Julius Anderson, 63, was paroled in June 2009 to a St. Leonard's House, a halfway house on the Near West Side.
In the three months following his release, he sexually assaulted three women, according to a statement from the Cook County State's Attorney's office.
Anderson committed the three sexual assaults while he was out of the halfway house without permission, Cook County prosecutors said previously.
Anderson was convicted of multiple charges of attempted home invasion, aggravated criminal sexual abuse and attempted criminal sexual assault, the statement said.
The three assaults occurred between Aug. 15 and Sept. 1, 2009. In each instance, Anderson would approach the victim from behind and threaten to kill her if she did not do as he said, prosecutors said.
In the first, early the morning of Aug. 15, 2009, a 25-year-old woman was held at knife point and forced into a gangway near West Cornelia and North Marshfield, where she was sexually assaulted, prosecutors said.
The second attack occurred three days later when Anderson choked a 28-year-old woman to force his way into her apartment, where he tied her with nylon cord, removed her clothing and fondled her, prosecutors allege. He then told her she was going to die, but fled the apartment.
In the third attack on Sept. 1, a 28-year-old woman was grabbed as she entered her apartment, forced into a bedroom and bound with electrical tape, prosecutors allege. Anderson removed her clothing with a knife, cut her breast, sexually assaulted her then stole several items and fled.
"We are extremely grateful for and applaud the sentence in this case because it will ensure that this violent predator will never again walk the streets of Chicago to prey on innocent women," Cook County State's Attorney Anita Alvarez said in a statement.
Anderson was also convicted of sexual assault and armed robbery in 1973, and had two sexual assault and armed robbery convictions in 1977, prosecutors said.
Anderson was diagnosed with chronic schizophrenia, records show. He also racked up nearly 100 disciplinary violations in prison before he was paroled on June 26, 2009. The state selected St. Leonard's House as his parole "host site," but he didn't stay long. On Aug. 7, 2009, six weeks after arriving, Anderson asked state parole officials for permission to leave and was denied, records show. He removed an electronic monitoring bracelet and left without permission, records show.
The three women Anderson allegedly assaulted later filed a suit against St. Leonard's Ministries and the psychologists whose evaluation led to Anderson's parole.
Attorney General Lisa Madigan and Cook County State's Attorney Anita Alvarez had urged the state to commit Anderson to a secured mental health facility indefinitely after he completed his prison term in 2009, as Illinois law allows for habitual sex offenders.
But Affiliated Psychologists recommended parole for Anderson. The lawsuit said Affiliated Psychologists failed to take Anderson's criminal and mental history into proper consideration.
St. Leonard's stopped accepting paroled sex offenders after Anderson was arrested in the 2009 attacks, but continues to house other types of parolees.Julius Anderson, 59, was arrested near South Des Plaines and West Adams. Police say Anderson forced a woman into her boyfriend's Lincoln Park apartment at knifepoint near North and Clybourn early September 1, 2009 and sexually assaulted her while her boyfriend was away. Anderson was charged in the last crime after a cell phone he stole from his victim led detectives right to him.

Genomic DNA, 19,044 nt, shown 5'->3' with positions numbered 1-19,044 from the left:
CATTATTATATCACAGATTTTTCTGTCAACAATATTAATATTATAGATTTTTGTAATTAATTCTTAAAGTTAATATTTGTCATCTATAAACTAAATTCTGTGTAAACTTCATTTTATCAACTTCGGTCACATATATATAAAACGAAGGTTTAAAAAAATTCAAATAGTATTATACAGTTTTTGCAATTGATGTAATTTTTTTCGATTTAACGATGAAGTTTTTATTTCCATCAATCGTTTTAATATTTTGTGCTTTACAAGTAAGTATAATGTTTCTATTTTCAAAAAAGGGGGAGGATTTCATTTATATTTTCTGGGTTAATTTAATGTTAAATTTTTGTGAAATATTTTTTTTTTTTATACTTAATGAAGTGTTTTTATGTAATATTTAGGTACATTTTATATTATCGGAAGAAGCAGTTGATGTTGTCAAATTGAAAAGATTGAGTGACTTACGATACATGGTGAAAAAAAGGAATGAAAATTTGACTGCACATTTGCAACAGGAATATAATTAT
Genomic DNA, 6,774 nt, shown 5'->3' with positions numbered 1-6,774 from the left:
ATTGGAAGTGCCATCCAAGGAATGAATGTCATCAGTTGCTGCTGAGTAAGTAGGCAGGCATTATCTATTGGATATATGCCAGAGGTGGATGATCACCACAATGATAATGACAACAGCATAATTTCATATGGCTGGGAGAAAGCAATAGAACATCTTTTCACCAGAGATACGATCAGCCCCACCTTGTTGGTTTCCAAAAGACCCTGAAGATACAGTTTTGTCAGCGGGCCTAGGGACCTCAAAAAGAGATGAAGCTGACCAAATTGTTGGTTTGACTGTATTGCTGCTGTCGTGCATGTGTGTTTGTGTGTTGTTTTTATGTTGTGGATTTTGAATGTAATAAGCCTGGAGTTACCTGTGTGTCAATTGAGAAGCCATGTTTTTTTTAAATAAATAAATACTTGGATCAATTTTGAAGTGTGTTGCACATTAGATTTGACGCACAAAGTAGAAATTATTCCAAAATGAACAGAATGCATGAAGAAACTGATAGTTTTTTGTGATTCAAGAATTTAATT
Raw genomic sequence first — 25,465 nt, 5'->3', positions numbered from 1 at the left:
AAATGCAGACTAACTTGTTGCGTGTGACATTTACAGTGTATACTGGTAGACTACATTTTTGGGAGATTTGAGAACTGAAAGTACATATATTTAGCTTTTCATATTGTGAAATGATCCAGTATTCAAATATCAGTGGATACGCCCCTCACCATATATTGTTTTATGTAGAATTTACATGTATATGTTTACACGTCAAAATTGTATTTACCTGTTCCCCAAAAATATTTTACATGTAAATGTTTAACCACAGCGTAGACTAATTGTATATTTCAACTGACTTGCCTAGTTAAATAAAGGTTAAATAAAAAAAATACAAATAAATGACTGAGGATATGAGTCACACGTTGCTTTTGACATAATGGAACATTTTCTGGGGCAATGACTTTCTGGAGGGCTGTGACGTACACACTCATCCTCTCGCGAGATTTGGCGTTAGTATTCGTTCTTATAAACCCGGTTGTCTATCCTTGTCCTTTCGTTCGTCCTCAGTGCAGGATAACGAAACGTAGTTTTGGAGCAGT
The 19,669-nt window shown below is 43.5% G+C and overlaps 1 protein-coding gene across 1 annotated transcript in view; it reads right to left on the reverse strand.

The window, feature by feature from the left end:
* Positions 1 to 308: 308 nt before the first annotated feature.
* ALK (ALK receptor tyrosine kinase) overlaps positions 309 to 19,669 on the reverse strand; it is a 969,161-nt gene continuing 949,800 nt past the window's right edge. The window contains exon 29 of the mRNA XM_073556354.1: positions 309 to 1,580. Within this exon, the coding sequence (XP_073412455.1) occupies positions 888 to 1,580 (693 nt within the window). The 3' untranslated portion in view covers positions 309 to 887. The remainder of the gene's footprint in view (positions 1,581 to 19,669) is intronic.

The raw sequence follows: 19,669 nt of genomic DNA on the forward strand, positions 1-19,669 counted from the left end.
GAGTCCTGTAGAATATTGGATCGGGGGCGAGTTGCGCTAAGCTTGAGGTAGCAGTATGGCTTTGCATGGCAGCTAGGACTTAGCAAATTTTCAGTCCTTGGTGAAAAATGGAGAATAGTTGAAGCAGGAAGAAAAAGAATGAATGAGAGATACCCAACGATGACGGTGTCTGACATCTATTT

Police say Anderson attacked as his third victim left the Red Line stop at North and Clybourn and headed to her boyfriend's home. Investigators say, armed with a knife, Anderson forced her into her boyfriend's apartment where he held her for over an hour, sexually assaulting her before letting her go around 4 a.m.
The victim was listening to music with headphones or earbuds and did not realize a man with a knife was following her, and when she got to the door, the suspect came up behind her and held the knife to her throat, according to police.
She told him the residence was her boyfriend's home, but Anderson allegedly forced his way into the apartment and allegedly threatened to kill her and the boyfriend, who was at work, police said.
The arrest of Julius Anderson has sparked a debate over prison reform. Anderson is a C-number inmate, the designation used for those convicted of crimes before 1978 before the laws were changed.
Jennifer Bishop Jenkins of IllinoisVictims.org says that Anderson should never have been released from jail.
"The C-number inmate prisoners at this point are the worst of the worst. They need to serve out their sentences. The prisoner review board standards for release at this point should be extremely high if not impossible to obtain," said Jenkins.
Victims rights groups say that prison reform is needed.
"He has a horrendous constitutional disciplinary history including 99 major tickets, 34 minor tickets," said Jorge Montes, Illinois Prioners Review Board.
Those who support inmates' rights to earn early release say Anderson's case proves that there has to be a better balance between public safety and the rehabilitation of prisoners.
"If we take into consideration all these different factors and think about qualified body that can look at prisoners who may be don't need to be incarcerated forever and should be incarcerated longer than their sentence that would be a preferable model. There's lots of different factors to consider," said Shaena Fazal, John Howard Association.
The Sun-Times Media Wire contributed to this report.